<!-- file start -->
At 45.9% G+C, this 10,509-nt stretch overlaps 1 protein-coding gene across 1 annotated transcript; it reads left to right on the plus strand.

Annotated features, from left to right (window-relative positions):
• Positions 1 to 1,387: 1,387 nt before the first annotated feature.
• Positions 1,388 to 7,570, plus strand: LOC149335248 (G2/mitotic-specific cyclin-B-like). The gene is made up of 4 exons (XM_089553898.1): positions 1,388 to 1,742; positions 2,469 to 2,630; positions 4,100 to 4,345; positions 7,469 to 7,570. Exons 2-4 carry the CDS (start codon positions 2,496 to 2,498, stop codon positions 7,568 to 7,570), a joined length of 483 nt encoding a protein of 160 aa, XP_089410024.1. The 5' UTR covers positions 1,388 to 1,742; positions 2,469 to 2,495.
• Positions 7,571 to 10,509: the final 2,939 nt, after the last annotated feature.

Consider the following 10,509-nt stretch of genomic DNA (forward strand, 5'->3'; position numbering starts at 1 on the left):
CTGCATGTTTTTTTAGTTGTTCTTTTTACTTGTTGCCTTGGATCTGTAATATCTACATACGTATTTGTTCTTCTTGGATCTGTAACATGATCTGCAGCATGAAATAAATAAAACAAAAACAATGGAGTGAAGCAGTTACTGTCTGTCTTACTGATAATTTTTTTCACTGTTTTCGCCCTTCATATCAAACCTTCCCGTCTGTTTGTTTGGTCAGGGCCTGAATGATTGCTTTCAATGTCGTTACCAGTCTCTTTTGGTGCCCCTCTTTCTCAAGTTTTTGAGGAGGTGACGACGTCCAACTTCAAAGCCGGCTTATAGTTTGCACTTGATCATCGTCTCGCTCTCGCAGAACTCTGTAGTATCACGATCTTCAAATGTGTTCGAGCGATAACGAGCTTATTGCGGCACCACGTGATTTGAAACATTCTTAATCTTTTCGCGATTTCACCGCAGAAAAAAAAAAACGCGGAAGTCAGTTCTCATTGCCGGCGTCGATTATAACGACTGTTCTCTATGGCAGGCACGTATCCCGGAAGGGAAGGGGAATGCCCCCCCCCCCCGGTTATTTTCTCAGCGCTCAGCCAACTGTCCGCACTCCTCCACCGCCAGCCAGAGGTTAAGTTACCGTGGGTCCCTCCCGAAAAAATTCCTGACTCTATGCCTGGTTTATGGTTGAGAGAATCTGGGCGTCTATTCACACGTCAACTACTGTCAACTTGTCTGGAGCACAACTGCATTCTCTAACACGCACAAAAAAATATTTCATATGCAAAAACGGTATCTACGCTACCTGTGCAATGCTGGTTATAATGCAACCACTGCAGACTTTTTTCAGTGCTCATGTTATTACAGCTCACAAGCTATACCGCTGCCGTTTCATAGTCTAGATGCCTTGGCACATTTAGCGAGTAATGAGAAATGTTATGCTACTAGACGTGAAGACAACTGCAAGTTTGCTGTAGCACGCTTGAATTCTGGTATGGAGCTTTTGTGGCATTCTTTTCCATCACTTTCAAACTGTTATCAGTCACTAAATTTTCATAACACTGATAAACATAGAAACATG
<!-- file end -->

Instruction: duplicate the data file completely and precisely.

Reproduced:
At 45.9% G+C, this 10,509-nt stretch overlaps 1 protein-coding gene across 1 annotated transcript; it reads left to right on the plus strand.

Annotated features, from left to right (window-relative positions):
• Positions 1 to 1,387: 1,387 nt before the first annotated feature.
• Positions 1,388 to 7,570, plus strand: LOC149335248 (G2/mitotic-specific cyclin-B-like). The gene is made up of 4 exons (XM_089553898.1): positions 1,388 to 1,742; positions 2,469 to 2,630; positions 4,100 to 4,345; positions 7,469 to 7,570. Exons 2-4 carry the CDS (start codon positions 2,496 to 2,498, stop codon positions 7,568 to 7,570), a joined length of 483 nt encoding a protein of 160 aa, XP_089410024.1. The 5' UTR covers positions 1,388 to 1,742; positions 2,469 to 2,495.
• Positions 7,571 to 10,509: the final 2,939 nt, after the last annotated feature.

Consider the following 10,509-nt stretch of genomic DNA (forward strand, 5'->3'; position numbering starts at 1 on the left):
CTGCATGTTTTTTTAGTTGTTCTTTTTACTTGTTGCCTTGGATCTGTAATATCTACATACGTATTTGTTCTTCTTGGATCTGTAACATGATCTGCAGCATGAAATAAATAAAACAAAAACAATGGAGTGAAGCAGTTACTGTCTGTCTTACTGATAATTTTTTTCACTGTTTTCGCCCTTCATATCAAACCTTCCCGTCTGTTTGTTTGGTCAGGGCCTGAATGATTGCTTTCAATGTCGTTACCAGTCTCTTTTGGTGCCCCTCTTTCTCAAGTTTTTGAGGAGGTGACGACGTCCAACTTCAAAGCCGGCTTATAGTTTGCACTTGATCATCGTCTCGCTCTCGCAGAACTCTGTAGTATCACGATCTTCAAATGTGTTCGAGCGATAACGAGCTTATTGCGGCACCACGTGATTTGAAACATTCTTAATCTTTTCGCGATTTCACCGCAGAAAAAAAAAAACGCGGAAGTCAGTTCTCATTGCCGGCGTCGATTATAACGACTGTTCTCTATGGCAGGCACGTATCCCGGAAGGGAAGGGGAATGCCCCCCCCCCCCGGTTATTTTCTCAGCGCTCAGCCAACTGTCCGCACTCCTCCACCGCCAGCCAGAGGTTAAGTTACCGTGGGTCCCTCCCGAAAAAATTCCTGACTCTATGCCTGGTTTATGGTTGAGAGAATCTGGGCGTCTATTCACACGTCAACTACTGTCAACTTGTCTGGAGCACAACTGCATTCTCTAACACGCACAAAAAAATATTTCATATGCAAAAACGGTATCTACGCTACCTGTGCAATGCTGGTTATAATGCAACCACTGCAGACTTTTTTCAGTGCTCATGTTATTACAGCTCACAAGCTATACCGCTGCCGTTTCATAGTCTAGATGCCTTGGCACATTTAGCGAGTAATGAGAAATGTTATGCTACTAGACGTGAAGACAACTGCAAGTTTGCTGTAGCACGCTTGAATTCTGGTATGGAGCTTTTGTGGCATTCTTTTCCATCACTTTCAAACTGTTATCAGTCACTAAATTTTCATAACACTGATAAACATAGAAACATG